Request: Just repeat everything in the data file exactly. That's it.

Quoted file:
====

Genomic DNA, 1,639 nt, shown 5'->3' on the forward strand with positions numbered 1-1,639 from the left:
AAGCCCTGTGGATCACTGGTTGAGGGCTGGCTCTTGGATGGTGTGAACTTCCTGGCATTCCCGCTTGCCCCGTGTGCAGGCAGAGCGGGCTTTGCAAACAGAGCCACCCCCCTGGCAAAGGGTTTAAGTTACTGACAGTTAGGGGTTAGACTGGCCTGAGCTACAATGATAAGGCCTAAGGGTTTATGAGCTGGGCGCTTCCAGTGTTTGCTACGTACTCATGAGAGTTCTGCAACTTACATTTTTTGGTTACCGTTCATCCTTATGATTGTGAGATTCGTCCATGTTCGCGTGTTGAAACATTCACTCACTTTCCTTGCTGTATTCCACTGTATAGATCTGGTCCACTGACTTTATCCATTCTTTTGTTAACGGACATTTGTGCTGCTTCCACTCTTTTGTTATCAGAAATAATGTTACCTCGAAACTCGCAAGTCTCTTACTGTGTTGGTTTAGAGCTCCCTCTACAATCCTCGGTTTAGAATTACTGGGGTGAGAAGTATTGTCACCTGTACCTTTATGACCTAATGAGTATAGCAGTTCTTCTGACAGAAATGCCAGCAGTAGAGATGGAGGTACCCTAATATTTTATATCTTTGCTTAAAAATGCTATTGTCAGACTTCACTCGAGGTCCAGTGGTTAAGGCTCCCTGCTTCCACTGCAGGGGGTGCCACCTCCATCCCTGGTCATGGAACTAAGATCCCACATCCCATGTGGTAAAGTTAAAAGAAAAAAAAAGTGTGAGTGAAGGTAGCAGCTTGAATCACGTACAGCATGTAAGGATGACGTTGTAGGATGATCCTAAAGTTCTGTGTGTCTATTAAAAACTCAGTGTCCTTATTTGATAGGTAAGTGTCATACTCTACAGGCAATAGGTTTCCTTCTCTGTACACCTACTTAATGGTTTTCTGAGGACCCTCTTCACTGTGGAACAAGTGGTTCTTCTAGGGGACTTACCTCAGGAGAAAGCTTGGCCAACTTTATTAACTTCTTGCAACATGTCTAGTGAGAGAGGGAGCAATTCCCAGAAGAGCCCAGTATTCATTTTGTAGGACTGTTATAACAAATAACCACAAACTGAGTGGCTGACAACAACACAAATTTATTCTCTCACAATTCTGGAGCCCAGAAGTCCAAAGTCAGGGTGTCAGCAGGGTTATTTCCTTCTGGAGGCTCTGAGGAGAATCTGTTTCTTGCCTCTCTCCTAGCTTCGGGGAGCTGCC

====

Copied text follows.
Genomic DNA, 1,639 nt, shown 5'->3' on the forward strand with positions numbered 1-1,639 from the left:
AAGCCCTGTGGATCACTGGTTGAGGGCTGGCTCTTGGATGGTGTGAACTTCCTGGCATTCCCGCTTGCCCCGTGTGCAGGCAGAGCGGGCTTTGCAAACAGAGCCACCCCCCTGGCAAAGGGTTTAAGTTACTGACAGTTAGGGGTTAGACTGGCCTGAGCTACAATGATAAGGCCTAAGGGTTTATGAGCTGGGCGCTTCCAGTGTTTGCTACGTACTCATGAGAGTTCTGCAACTTACATTTTTTGGTTACCGTTCATCCTTATGATTGTGAGATTCGTCCATGTTCGCGTGTTGAAACATTCACTCACTTTCCTTGCTGTATTCCACTGTATAGATCTGGTCCACTGACTTTATCCATTCTTTTGTTAACGGACATTTGTGCTGCTTCCACTCTTTTGTTATCAGAAATAATGTTACCTCGAAACTCGCAAGTCTCTTACTGTGTTGGTTTAGAGCTCCCTCTACAATCCTCGGTTTAGAATTACTGGGGTGAGAAGTATTGTCACCTGTACCTTTATGACCTAATGAGTATAGCAGTTCTTCTGACAGAAATGCCAGCAGTAGAGATGGAGGTACCCTAATATTTTATATCTTTGCTTAAAAATGCTATTGTCAGACTTCACTCGAGGTCCAGTGGTTAAGGCTCCCTGCTTCCACTGCAGGGGGTGCCACCTCCATCCCTGGTCATGGAACTAAGATCCCACATCCCATGTGGTAAAGTTAAAAGAAAAAAAAAGTGTGAGTGAAGGTAGCAGCTTGAATCACGTACAGCATGTAAGGATGACGTTGTAGGATGATCCTAAAGTTCTGTGTGTCTATTAAAAACTCAGTGTCCTTATTTGATAGGTAAGTGTCATACTCTACAGGCAATAGGTTTCCTTCTCTGTACACCTACTTAATGGTTTTCTGAGGACCCTCTTCACTGTGGAACAAGTGGTTCTTCTAGGGGACTTACCTCAGGAGAAAGCTTGGCCAACTTTATTAACTTCTTGCAACATGTCTAGTGAGAGAGGGAGCAATTCCCAGAAGAGCCCAGTATTCATTTTGTAGGACTGTTATAACAAATAACCACAAACTGAGTGGCTGACAACAACACAAATTTATTCTCTCACAATTCTGGAGCCCAGAAGTCCAAAGTCAGGGTGTCAGCAGGGTTATTTCCTTCTGGAGGCTCTGAGGAGAATCTGTTTCTTGCCTCTCTCCTAGCTTCGGGGAGCTGCC